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With its Second Century Plan breaking new grounds for Aston Martin, the British carmaker must now avoid the dangers of over-promising and under delivering.

18 Mar 2019


Over the past two days, I've been hearing the term 'Second Century Plan' more times than I can count.

Miles Nurnberger, Director of Design for Aston Martin Lagonda (above), says that each of the seven core models needed a specific character
I am in the U.K. with Aston Martin's senior executives discussing about the British carmaker's Second Century Plan - a strategy that looks to launch seven core models in seven years.

To date, four of the seven vehicles have been completed. The first was the DB11, followed by the Vantage and the DBS. The latest to join the pack will be the DBX, which is slated to arrive in Singapore mid of next year.

The remaining three vehicles will be the production version of the Vanquish Vision Concept that was unveiled recently at the Geneva Motor Show, a Lagonda SUV and a Lagonda four-door saloon.

This strategy was announced back in 2015 - just half a year after Andy Palmer, President and Group Chief Executive Officer of Aston Martin, took the helm of the carmaker.

Nikki Remmington tells us of Aston's future projected sales target of 14,000 units - double of what it is doing now
According to Nikki Rimmington, Vice President and Chief Planning Officer, the compelling plan is to have Aston Martin diversify into new vehicle categories such as electric vehicles and SUVs and increase the production volume in order to boost earnings without compromising the British carmaker's reputation for exclusivity and style.

"Aston Martin has been selling 7,000 sports cars a year. However, once the Second Century Plan has completed and all the core models have gone into production, we are targeting the sales volume to double to 14,000 vehicles a year," Nikki mentioned.

More than just producing car models, the Second Century Plan also encompasses the opening of a second manufacturing plant to complement the currrent Gaydon facility in Warwickshire.

This plant, which is located in St Athan, Wales, will see to the production of the first SUV, the DBX, and its first electric cars under the new Lagonda nameplate.

A Lagonda SUV will be one of the seven core models that are part of the Second Century Plan
The Lagonda brand, which comes under luxury automotive group Aston Martin Lagonda, is targeted to be relaunched as the world's first luxury electric vehicle company in 2021.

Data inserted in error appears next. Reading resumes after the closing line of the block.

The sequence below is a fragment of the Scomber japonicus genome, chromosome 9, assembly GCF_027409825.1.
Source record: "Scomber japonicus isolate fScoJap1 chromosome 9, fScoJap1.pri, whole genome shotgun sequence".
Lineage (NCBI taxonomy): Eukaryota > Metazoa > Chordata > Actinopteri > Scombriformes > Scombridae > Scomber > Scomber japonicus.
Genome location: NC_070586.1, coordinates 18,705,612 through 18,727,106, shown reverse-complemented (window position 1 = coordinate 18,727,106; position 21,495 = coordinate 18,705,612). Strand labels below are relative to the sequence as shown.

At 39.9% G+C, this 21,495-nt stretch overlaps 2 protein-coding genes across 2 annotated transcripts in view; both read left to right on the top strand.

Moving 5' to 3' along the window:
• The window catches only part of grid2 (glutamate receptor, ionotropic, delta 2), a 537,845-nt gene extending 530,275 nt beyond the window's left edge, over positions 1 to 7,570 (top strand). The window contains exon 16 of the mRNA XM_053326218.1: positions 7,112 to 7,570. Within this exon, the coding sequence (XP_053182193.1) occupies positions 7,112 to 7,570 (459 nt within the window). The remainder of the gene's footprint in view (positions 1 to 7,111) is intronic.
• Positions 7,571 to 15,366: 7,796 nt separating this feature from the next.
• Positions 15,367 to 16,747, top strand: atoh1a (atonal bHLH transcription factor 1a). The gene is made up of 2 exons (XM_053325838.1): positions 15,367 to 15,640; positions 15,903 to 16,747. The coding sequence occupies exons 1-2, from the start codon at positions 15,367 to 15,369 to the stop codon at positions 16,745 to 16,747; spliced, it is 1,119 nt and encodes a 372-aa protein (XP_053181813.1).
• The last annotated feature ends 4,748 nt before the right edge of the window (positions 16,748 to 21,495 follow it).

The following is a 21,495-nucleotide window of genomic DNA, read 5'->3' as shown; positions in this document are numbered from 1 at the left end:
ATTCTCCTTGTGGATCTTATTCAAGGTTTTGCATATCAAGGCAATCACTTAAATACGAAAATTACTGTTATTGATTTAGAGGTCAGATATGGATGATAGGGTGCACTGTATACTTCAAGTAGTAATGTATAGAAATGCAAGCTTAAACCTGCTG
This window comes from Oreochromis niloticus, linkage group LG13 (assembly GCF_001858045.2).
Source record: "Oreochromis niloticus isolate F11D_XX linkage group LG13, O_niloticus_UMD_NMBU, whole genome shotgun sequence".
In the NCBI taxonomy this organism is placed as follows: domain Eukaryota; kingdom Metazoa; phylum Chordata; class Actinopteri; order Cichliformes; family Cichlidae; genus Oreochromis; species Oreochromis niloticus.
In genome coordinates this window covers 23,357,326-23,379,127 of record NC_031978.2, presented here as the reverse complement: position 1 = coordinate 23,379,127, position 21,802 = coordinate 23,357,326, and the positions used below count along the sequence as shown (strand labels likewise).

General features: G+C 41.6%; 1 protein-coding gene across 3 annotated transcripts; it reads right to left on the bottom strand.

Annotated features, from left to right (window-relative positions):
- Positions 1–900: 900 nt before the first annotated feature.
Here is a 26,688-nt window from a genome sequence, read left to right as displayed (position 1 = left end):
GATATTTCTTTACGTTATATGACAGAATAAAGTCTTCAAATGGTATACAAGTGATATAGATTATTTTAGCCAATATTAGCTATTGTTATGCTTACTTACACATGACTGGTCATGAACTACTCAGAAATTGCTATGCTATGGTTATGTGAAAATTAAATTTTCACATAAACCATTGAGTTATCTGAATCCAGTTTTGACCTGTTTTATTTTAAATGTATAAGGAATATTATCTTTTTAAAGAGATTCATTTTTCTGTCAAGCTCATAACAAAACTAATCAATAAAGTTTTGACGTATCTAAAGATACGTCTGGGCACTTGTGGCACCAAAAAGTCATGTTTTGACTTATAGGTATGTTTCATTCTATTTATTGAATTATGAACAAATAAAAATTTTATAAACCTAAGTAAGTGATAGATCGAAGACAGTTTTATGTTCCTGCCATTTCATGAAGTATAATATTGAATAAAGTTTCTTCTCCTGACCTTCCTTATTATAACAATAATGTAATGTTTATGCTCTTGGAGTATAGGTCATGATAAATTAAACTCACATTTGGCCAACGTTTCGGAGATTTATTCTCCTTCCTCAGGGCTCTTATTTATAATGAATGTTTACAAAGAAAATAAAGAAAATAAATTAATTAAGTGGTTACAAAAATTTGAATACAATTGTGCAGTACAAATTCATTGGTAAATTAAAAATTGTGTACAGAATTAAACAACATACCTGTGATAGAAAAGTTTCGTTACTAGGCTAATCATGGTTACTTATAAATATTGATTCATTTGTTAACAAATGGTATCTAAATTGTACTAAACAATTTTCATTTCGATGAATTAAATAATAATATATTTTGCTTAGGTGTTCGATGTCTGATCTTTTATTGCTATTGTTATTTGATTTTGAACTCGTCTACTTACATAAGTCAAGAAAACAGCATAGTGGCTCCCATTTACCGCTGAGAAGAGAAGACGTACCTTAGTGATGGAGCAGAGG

Seems like quite an ambitious plan, indeed, especially when you consider that Aston Martin isn't one of those car companies that's backed by a larger automotive group such as Geely or Volkswagen.

This could potentially lead to funding challenges, not only for the new manufacturing facility - of which it has been partially completed - but also for the development of new vehicles.

Still, even if the carmaker has gotten its fundings set right, with its $200 million pounds secured from investors and shareholders, it seems like there could be a series of challenges to come.

Considering that the luxury SUV market has recently become crowded with new entrants such as the Bentley Bentayga, the Lamborghini Urus, the Maserati Levante and the Rolls-Royce Cullinan, the crucial test will be the DBX's degree of success, methinks.

The DBX SUV is looking to help Ason Martin push not only sales, but also exclusivity and style within its segment
If Aston's new SUV manages to break through and do for it like what the Cayenne has been doing for Porsche, funding for future plans could well be secured.

Nevertheless, the indication of expansion plans from Aston Martin doesn't end there. At the recent motor show in Geneva, the carmaker has officially announced that the Vanquish Vision Concept will feature a version of its very own V6 hybrid turbocharged engine.

This will be the first engine produced in-house since 2013 when Aston Martin formed a technical partnership with Mercedes-AMG - the fully-owned subsidiary and high-performance arm of Daimler AG. The partnership will allow Aston Martin to access Mercedes-AMG's engines and certain components of its electric architecture.

Some of the cars that are utilising the said powerplants are the Vantage sports car as well as the DB11 grand tourer.

Just as steel can be forged in a furnace, greatness can be produced by adversity. Who knows? Aston Martin may just become one of the greatest carmakers with this well-forged strategy.
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